The University of Iowa University of Iowa






30,355,880 (July 2018 est.)


Tropical to Semiarid


172 AOA (kwanzas) = 1 USD (2017)

Important Cities

Huambo, Lobita, Lubango






Major Peoples

Chokwe, Kongo, Luchazi, Lunda, Luvale, Songo, Yaka


African religion 47%, Catholic 38%, Protestant 15%



Principal Language

Portuguese, Umbundu, Kikongo, Kimbundu, Chokwe

Official Language



Head Of State

Joao Manuel Goncalves Lourenco

Type of Government

Presidential Republic

Date of Independence

November 11, 1975

Major Exports

Petroleum, Diamonds, Coffee, Sisal, Fish, Timber, Cotton

Precolonial History

Bantu peoples from the north brought metalworking, ceramic, and agricultural technology to the region in the early 6th century CE. Kingdoms rose from various ethnic groups, most notably the Kongo Kingdom in the 1300s. The first Europeans to reach Angola were Portuguese explorers, traders, and missionaries in the late 15th century. At the time, the country was ruled by Afonso, the king of the Kongo, whose capital became the modern city of M’banza-Kongo. However, the slave trade, colonization, and internal revolts soon hastened the kingdom’s decline. Angola served as a significant source of slaves, mainly for the Portuguese colony of Brazil, until the mid-19th century.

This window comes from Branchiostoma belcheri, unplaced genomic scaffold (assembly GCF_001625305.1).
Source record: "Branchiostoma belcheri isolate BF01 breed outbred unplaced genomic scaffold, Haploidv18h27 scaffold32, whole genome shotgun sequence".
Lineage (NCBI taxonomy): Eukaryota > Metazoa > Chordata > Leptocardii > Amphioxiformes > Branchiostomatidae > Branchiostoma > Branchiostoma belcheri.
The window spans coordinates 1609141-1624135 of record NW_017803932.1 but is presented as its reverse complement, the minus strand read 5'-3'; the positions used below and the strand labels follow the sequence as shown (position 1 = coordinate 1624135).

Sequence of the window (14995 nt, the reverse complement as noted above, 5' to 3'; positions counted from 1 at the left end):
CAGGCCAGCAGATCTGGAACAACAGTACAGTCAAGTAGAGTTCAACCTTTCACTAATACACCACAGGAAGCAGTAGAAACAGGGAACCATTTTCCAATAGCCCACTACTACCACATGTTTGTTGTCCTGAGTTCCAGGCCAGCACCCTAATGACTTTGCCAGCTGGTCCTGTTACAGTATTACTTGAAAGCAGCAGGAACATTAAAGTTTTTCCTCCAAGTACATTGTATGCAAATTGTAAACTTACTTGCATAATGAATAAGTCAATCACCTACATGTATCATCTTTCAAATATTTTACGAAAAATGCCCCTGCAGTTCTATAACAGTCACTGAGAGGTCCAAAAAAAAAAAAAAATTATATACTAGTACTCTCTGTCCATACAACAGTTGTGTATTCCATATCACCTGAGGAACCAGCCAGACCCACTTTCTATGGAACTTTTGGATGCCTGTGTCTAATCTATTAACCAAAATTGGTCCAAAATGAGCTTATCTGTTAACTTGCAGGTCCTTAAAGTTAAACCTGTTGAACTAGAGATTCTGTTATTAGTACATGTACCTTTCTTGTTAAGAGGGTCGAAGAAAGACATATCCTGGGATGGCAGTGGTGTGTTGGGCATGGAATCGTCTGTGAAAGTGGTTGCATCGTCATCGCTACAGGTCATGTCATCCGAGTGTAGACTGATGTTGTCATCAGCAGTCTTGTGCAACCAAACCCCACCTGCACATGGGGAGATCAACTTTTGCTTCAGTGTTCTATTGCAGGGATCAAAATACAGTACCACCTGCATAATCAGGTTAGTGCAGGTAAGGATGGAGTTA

Postcolonial History

Increasing discontent over Portuguese rule led to the Angolan war for independence in 1961. Approximately 1.5 million people were lost and four million displaced in the quarter-century of fighting that followed. In 1975, a transitional government divided control of the country between three major nationalist groups, each aided by foreign powers. The MPLA was supported by USSR and Cuba, the FNLA by Zaire and Western powers, including the USA, while UNITA, led by Jonas Savimbi, was backed by South Africa. Later that year, Portugal proclaimed Angolan independence and transferred sovereignty to the Angolan people. Civil war continued as the MPLA declared the People’s Republic of Angola and established a government in the capital city of Luanda with the party’s leader, Agostinho Neto, as president. The FNLA and UNITA formed a united force under the military leadership of Jonas Savimbi, who attained an almost mystical reputation for evading assassination attempts and capture. However, UNITA’s insurgence ended when Savimbi was killed in a battle against MPLA government troops in 2002. Neto’s fellow MPLA member and presidential successor, José Eduardo dos Santos, drafted a new constitution in 2010, stipulating that ballots must be cast for parties rather than individual candidates. Dos Santos was re-elected in 2012.

Recommended Sources:

Electoral Institute for Sustainable Democracy in Africa, “Angola” (

Central Intelligence Agency, The World Factbook (